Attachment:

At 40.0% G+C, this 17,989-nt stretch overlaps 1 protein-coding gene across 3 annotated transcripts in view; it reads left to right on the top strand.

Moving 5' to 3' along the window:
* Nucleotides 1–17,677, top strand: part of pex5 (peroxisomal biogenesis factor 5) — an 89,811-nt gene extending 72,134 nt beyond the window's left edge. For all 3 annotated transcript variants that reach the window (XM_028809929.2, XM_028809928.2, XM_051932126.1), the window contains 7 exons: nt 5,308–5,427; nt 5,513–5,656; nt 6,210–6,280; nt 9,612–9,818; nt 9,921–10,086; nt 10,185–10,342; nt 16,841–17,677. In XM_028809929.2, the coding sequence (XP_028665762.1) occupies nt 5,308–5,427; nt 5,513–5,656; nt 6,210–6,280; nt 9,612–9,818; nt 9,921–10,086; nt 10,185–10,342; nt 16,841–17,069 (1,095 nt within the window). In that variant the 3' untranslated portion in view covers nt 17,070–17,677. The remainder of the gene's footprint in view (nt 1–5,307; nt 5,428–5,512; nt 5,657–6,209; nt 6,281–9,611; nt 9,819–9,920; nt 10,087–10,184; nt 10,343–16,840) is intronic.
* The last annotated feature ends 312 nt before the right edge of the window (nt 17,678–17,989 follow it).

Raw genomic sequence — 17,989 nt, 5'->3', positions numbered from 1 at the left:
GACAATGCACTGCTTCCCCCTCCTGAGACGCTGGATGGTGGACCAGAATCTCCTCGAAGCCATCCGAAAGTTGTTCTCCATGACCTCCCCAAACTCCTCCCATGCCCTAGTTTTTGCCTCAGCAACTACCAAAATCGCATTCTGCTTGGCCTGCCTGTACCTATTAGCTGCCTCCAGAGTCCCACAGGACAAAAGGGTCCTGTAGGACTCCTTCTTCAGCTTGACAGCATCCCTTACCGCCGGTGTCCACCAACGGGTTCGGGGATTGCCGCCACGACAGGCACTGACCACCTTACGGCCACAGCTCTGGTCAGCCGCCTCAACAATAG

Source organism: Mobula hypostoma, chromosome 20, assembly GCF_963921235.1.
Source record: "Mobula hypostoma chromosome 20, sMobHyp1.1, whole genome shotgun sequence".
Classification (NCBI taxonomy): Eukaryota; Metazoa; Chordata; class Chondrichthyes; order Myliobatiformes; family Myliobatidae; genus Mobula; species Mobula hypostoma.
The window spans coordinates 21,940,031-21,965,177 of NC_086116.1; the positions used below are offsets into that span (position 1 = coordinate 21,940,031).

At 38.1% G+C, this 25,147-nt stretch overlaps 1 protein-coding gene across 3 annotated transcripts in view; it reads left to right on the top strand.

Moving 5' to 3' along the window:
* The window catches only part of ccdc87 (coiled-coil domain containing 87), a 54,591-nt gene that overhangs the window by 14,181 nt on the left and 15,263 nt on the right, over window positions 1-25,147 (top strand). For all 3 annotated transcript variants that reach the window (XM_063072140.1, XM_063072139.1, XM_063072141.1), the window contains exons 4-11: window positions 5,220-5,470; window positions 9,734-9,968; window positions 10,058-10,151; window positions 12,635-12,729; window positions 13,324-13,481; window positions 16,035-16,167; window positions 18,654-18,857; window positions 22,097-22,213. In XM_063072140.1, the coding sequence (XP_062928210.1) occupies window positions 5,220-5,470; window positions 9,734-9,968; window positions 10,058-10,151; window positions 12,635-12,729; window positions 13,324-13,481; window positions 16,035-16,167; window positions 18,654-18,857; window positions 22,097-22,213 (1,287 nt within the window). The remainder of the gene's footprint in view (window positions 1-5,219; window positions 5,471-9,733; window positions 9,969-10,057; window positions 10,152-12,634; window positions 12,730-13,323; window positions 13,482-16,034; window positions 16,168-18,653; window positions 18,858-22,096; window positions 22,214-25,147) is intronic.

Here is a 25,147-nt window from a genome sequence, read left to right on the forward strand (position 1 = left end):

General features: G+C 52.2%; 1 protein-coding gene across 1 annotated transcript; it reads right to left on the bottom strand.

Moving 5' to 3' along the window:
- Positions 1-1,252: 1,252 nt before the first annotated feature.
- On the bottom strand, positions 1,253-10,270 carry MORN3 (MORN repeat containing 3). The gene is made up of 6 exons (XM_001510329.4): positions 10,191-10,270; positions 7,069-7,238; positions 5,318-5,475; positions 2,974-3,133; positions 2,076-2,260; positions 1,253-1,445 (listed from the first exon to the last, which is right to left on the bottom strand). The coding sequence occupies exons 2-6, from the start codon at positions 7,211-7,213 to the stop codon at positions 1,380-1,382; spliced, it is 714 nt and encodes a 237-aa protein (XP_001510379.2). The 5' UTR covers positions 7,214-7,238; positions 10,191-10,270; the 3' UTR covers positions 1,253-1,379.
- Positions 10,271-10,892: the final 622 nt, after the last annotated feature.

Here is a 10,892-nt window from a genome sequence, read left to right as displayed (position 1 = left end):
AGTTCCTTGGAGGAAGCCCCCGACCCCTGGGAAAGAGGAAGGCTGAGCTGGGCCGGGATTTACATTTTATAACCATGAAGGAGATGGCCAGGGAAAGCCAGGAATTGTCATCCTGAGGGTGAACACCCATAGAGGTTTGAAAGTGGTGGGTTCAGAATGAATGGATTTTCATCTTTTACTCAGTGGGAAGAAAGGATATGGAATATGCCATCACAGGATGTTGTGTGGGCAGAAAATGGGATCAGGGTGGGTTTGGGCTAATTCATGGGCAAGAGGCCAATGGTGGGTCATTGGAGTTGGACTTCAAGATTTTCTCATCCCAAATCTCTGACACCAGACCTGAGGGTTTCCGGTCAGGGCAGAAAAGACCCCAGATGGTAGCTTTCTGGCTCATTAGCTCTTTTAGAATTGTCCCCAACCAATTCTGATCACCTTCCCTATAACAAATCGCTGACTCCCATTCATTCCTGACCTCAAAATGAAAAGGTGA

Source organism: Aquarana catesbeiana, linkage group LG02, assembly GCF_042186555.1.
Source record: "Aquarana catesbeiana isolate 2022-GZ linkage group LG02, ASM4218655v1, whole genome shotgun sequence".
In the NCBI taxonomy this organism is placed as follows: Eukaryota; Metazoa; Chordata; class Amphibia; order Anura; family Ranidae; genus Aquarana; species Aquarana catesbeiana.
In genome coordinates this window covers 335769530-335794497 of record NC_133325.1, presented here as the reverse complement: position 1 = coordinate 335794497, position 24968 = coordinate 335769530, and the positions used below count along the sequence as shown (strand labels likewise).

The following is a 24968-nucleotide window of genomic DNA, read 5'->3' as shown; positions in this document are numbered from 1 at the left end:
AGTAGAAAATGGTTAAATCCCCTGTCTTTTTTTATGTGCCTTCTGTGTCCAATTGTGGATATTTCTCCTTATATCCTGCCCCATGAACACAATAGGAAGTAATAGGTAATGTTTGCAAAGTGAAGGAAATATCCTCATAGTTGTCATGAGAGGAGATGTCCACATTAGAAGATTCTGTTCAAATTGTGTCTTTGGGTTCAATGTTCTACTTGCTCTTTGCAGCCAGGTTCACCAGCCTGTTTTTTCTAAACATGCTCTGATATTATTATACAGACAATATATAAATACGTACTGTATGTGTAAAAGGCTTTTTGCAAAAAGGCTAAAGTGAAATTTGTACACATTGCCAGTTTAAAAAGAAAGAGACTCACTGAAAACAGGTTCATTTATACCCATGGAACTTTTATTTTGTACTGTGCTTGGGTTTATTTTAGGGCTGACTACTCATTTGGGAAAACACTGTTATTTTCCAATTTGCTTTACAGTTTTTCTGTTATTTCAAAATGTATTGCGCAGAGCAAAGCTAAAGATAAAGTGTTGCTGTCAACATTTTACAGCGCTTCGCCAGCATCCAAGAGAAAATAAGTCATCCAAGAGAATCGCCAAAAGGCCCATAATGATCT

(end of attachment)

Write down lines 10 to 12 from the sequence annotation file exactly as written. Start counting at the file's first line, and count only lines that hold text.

The window spans coordinates 21,940,031-21,965,177 of NC_086116.1; the positions used below are offsets into that span (position 1 = coordinate 21,940,031).

At 38.1% G+C, this 25,147-nt stretch overlaps 1 protein-coding gene across 3 annotated transcripts in view; it reads left to right on the top strand.

Moving 5' to 3' along the window: